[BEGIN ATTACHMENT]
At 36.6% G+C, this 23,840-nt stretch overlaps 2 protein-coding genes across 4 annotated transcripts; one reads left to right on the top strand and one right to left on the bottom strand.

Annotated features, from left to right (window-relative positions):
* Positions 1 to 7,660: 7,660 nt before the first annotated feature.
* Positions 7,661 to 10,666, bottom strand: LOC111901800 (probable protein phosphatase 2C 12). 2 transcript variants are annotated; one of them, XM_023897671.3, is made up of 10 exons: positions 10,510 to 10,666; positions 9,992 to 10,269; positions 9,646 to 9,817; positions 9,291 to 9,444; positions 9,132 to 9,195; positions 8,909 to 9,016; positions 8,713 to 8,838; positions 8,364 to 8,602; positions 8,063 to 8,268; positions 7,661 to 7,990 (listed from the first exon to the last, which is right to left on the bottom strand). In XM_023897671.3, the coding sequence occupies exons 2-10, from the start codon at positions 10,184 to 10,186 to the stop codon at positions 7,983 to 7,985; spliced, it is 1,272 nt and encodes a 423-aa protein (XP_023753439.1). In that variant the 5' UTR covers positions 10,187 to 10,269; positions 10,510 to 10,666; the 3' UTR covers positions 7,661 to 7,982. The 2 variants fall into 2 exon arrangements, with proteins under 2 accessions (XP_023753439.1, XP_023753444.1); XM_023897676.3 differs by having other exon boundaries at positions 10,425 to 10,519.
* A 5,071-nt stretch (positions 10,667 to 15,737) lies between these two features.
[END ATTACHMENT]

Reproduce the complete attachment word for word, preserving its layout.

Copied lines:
At 36.6% G+C, this 23,840-nt stretch overlaps 2 protein-coding genes across 4 annotated transcripts; one reads left to right on the top strand and one right to left on the bottom strand.

Annotated features, from left to right (window-relative positions):
* Positions 1 to 7,660: 7,660 nt before the first annotated feature.
* Positions 7,661 to 10,666, bottom strand: LOC111901800 (probable protein phosphatase 2C 12). 2 transcript variants are annotated; one of them, XM_023897671.3, is made up of 10 exons: positions 10,510 to 10,666; positions 9,992 to 10,269; positions 9,646 to 9,817; positions 9,291 to 9,444; positions 9,132 to 9,195; positions 8,909 to 9,016; positions 8,713 to 8,838; positions 8,364 to 8,602; positions 8,063 to 8,268; positions 7,661 to 7,990 (listed from the first exon to the last, which is right to left on the bottom strand). In XM_023897671.3, the coding sequence occupies exons 2-10, from the start codon at positions 10,184 to 10,186 to the stop codon at positions 7,983 to 7,985; spliced, it is 1,272 nt and encodes a 423-aa protein (XP_023753439.1). In that variant the 5' UTR covers positions 10,187 to 10,269; positions 10,510 to 10,666; the 3' UTR covers positions 7,661 to 7,982. The 2 variants fall into 2 exon arrangements, with proteins under 2 accessions (XP_023753439.1, XP_023753444.1); XM_023897676.3 differs by having other exon boundaries at positions 10,425 to 10,519.
* A 5,071-nt stretch (positions 10,667 to 15,737) lies between these two features.